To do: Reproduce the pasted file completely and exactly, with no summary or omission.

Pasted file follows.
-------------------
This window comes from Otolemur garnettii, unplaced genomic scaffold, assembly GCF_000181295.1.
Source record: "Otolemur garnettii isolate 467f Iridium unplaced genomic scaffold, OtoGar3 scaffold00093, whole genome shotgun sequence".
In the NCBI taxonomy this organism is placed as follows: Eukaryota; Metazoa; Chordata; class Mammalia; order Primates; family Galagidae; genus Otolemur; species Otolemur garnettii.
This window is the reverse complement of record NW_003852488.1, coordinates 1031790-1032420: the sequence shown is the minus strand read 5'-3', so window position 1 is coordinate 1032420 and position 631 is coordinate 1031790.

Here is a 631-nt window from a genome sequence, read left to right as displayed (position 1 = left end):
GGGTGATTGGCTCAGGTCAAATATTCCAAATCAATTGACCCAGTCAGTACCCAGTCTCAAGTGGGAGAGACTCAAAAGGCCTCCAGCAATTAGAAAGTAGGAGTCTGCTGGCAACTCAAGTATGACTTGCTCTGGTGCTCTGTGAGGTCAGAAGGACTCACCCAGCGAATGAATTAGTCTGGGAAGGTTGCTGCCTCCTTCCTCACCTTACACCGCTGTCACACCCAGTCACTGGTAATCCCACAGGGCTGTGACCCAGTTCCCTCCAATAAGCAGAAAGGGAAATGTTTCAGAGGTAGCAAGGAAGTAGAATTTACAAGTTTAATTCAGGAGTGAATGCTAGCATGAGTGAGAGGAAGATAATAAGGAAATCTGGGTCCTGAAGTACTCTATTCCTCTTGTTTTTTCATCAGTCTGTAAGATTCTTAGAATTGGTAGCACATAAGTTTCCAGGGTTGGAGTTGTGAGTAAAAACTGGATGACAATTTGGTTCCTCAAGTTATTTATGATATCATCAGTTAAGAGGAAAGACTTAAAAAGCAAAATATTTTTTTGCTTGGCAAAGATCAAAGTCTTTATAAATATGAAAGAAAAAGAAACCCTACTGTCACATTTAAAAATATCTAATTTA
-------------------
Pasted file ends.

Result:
This window comes from Otolemur garnettii, unplaced genomic scaffold, assembly GCF_000181295.1.
Source record: "Otolemur garnettii isolate 467f Iridium unplaced genomic scaffold, OtoGar3 scaffold00093, whole genome shotgun sequence".
In the NCBI taxonomy this organism is placed as follows: Eukaryota; Metazoa; Chordata; class Mammalia; order Primates; family Galagidae; genus Otolemur; species Otolemur garnettii.
This window is the reverse complement of record NW_003852488.1, coordinates 1031790-1032420: the sequence shown is the minus strand read 5'-3', so window position 1 is coordinate 1032420 and position 631 is coordinate 1031790.

Here is a 631-nt window from a genome sequence, read left to right as displayed (position 1 = left end):
GGGTGATTGGCTCAGGTCAAATATTCCAAATCAATTGACCCAGTCAGTACCCAGTCTCAAGTGGGAGAGACTCAAAAGGCCTCCAGCAATTAGAAAGTAGGAGTCTGCTGGCAACTCAAGTATGACTTGCTCTGGTGCTCTGTGAGGTCAGAAGGACTCACCCAGCGAATGAATTAGTCTGGGAAGGTTGCTGCCTCCTTCCTCACCTTACACCGCTGTCACACCCAGTCACTGGTAATCCCACAGGGCTGTGACCCAGTTCCCTCCAATAAGCAGAAAGGGAAATGTTTCAGAGGTAGCAAGGAAGTAGAATTTACAAGTTTAATTCAGGAGTGAATGCTAGCATGAGTGAGAGGAAGATAATAAGGAAATCTGGGTCCTGAAGTACTCTATTCCTCTTGTTTTTTCATCAGTCTGTAAGATTCTTAGAATTGGTAGCACATAAGTTTCCAGGGTTGGAGTTGTGAGTAAAAACTGGATGACAATTTGGTTCCTCAAGTTATTTATGATATCATCAGTTAAGAGGAAAGACTTAAAAAGCAAAATATTTTTTTGCTTGGCAAAGATCAAAGTCTTTATAAATATGAAAGAAAAAGAAACCCTACTGTCACATTTAAAAATATCTAATTTA